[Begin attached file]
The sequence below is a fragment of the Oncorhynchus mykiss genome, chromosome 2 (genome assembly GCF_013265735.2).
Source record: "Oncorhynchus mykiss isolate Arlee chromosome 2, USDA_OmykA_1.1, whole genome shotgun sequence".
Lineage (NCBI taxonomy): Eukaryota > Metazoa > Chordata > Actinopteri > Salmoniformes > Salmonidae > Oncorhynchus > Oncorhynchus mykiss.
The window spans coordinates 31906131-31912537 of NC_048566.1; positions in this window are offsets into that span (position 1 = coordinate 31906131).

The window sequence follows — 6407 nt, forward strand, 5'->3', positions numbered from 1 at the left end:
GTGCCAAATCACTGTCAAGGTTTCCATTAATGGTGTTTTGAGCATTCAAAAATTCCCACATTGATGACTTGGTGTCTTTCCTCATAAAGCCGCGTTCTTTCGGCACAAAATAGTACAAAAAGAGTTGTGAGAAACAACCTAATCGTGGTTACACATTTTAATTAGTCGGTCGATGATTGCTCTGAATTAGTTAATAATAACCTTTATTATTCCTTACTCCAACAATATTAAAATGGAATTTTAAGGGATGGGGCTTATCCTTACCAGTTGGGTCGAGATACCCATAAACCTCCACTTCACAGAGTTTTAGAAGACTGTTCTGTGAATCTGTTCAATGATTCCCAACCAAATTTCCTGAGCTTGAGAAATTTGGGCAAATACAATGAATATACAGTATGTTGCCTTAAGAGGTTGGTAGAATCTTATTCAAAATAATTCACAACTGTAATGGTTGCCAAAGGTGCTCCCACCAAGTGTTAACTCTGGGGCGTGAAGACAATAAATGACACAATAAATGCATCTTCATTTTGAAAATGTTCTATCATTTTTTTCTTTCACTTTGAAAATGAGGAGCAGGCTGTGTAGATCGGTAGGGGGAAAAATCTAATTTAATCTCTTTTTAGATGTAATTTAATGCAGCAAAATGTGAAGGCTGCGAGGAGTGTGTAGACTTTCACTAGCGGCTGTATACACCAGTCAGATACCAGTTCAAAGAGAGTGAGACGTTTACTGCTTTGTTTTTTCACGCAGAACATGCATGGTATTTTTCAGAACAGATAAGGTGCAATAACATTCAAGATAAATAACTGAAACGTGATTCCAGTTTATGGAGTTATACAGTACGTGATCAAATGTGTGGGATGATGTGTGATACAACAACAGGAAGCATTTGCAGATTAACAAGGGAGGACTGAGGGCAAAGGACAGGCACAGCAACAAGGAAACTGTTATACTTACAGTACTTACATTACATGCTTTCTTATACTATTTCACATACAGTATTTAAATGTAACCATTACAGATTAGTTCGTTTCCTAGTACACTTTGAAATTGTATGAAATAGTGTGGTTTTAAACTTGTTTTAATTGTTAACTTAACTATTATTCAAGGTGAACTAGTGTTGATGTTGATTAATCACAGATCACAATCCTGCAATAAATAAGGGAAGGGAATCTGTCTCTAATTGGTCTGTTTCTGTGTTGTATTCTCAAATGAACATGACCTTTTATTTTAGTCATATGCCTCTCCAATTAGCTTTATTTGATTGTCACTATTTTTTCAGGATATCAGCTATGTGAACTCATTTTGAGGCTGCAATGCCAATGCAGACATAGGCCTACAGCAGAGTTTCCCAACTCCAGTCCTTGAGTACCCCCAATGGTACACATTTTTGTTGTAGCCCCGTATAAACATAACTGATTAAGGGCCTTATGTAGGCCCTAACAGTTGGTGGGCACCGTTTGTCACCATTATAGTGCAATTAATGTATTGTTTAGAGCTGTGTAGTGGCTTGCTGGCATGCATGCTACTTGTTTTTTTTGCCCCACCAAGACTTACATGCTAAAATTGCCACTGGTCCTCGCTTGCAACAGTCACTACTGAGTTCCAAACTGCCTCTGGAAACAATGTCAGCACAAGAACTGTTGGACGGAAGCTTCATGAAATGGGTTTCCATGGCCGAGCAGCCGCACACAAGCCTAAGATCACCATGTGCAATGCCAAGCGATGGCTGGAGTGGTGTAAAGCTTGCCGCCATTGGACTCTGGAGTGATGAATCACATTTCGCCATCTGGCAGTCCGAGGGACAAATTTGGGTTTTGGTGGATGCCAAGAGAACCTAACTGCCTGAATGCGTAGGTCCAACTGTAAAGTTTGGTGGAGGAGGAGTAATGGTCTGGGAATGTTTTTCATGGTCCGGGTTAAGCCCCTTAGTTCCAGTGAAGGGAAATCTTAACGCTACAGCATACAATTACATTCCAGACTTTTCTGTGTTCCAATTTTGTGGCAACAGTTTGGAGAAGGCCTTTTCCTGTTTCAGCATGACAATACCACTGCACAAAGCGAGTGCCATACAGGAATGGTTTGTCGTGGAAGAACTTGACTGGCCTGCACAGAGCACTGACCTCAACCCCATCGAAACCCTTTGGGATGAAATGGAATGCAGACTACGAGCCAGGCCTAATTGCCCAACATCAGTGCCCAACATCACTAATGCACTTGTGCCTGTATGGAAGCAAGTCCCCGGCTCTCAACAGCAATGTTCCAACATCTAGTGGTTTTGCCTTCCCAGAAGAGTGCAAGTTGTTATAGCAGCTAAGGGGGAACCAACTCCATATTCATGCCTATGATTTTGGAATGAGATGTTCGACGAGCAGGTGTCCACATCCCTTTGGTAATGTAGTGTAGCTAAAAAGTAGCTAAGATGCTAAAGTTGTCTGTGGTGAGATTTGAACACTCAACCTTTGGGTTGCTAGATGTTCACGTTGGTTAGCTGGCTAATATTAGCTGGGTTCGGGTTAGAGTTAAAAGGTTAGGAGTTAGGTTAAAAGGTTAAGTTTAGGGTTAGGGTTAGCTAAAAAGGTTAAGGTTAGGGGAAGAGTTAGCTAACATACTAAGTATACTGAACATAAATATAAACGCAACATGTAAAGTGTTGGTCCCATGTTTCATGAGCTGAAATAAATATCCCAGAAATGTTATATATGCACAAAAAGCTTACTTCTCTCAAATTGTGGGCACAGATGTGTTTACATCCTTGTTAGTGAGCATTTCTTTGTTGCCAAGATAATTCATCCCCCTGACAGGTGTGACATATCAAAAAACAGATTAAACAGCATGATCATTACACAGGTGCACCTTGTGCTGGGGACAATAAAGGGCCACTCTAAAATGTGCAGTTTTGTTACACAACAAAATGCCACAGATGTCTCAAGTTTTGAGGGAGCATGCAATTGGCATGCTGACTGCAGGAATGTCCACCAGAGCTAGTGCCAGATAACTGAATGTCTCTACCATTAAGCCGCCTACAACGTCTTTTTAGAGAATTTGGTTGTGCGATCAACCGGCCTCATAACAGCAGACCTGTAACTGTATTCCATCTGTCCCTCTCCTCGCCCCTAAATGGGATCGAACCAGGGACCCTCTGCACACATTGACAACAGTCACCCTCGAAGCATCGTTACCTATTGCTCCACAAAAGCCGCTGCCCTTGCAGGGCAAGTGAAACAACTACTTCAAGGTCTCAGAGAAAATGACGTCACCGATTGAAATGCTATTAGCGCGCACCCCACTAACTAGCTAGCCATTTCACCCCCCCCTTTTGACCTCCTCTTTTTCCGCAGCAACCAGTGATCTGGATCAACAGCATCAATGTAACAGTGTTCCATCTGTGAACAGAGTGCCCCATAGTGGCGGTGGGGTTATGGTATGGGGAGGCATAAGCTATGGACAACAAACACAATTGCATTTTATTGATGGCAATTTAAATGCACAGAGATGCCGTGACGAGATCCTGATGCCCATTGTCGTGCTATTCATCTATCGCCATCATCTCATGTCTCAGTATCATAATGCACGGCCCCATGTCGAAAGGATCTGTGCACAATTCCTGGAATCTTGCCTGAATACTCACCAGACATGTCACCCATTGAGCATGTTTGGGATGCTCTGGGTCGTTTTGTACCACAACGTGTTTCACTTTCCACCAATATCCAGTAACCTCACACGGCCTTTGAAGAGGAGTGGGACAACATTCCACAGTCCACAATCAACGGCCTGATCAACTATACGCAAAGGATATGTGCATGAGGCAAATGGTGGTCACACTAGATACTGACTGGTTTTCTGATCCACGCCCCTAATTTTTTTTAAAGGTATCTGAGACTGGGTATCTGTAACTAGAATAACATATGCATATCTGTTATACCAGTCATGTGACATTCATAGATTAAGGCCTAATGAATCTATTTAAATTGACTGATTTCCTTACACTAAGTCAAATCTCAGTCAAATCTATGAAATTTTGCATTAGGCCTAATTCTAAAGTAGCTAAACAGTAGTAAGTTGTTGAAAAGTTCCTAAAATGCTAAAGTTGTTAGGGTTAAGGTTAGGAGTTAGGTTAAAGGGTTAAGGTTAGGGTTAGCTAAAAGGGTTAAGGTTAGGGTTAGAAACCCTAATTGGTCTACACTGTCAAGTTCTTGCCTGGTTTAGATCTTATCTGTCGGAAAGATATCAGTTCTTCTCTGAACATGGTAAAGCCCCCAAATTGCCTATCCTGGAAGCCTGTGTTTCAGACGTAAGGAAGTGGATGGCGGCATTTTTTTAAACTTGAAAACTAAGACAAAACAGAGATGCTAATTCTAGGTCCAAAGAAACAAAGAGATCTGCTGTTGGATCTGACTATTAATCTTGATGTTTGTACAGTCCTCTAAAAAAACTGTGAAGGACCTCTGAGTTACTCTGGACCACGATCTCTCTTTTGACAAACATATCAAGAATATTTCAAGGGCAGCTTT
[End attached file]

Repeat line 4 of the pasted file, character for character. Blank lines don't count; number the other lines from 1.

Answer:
The window spans coordinates 31906131-31912537 of NC_048566.1; positions in this window are offsets into that span (position 1 = coordinate 31906131).